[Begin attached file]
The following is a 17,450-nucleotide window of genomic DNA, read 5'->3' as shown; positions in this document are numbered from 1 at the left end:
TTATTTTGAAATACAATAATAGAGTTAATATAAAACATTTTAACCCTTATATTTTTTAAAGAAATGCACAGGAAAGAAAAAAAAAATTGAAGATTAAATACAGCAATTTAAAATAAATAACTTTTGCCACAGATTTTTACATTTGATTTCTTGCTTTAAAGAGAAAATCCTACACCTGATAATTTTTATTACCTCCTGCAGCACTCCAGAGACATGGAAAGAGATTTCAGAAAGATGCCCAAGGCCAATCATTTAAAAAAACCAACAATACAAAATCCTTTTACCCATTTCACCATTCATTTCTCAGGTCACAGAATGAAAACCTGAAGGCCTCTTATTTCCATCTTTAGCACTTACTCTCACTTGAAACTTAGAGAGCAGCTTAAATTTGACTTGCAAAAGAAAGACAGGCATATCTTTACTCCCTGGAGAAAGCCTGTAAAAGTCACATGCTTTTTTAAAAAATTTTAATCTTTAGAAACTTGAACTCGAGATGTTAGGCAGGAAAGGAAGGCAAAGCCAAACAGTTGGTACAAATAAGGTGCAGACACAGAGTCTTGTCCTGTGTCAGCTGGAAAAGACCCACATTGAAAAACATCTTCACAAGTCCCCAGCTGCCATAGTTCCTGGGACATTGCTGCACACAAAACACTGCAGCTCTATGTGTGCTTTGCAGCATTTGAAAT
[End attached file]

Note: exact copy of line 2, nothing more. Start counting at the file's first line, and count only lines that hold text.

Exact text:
TTATTTTGAAATACAATAATAGAGTTAATATAAAACATTTTAACCCTTATATTTTTTAAAGAAATGCACAGGAAAGAAAAAAAAAATTGAAGATTAAATACAGCAATTTAAAATAAATAACTTTTGCCACAGATTTTTACATTTGATTTCTTGCTTTAAAGAGAAAATCCTACACCTGATAATTTTTATTACCTCCTGCAGCACTCCAGAGACATGGAAAGAGATTTCAGAAAGATGCCCAAGGCCAATCATTTAAAAAAACCAACAATACAAAATCCTTTTACCCATTTCACCATTCATTTCTCAGGTCACAGAATGAAAACCTGAAGGCCTCTTATTTCCATCTTTAGCACTTACTCTCACTTGAAACTTAGAGAGCAGCTTAAATTTGACTTGCAAAAGAAAGACAGGCATATCTTTACTCCCTGGAGAAAGCCTGTAAAAGTCACATGCTTTTTTAAAAAATTTTAATCTTTAGAAACTTGAACTCGAGATGTTAGGCAGGAAAGGAAGGCAAAGCCAAACAGTTGGTACAAATAAGGTGCAGACACAGAGTCTTGTCCTGTGTCAGCTGGAAAAGACCCACATTGAAAAACATCTTCACAAGTCCCCAGCTGCCATAGTTCCTGGGACATTGCTGCACACAAAACACTGCAGCTCTATGTGTGCTTTGCAGCATTTGAAAT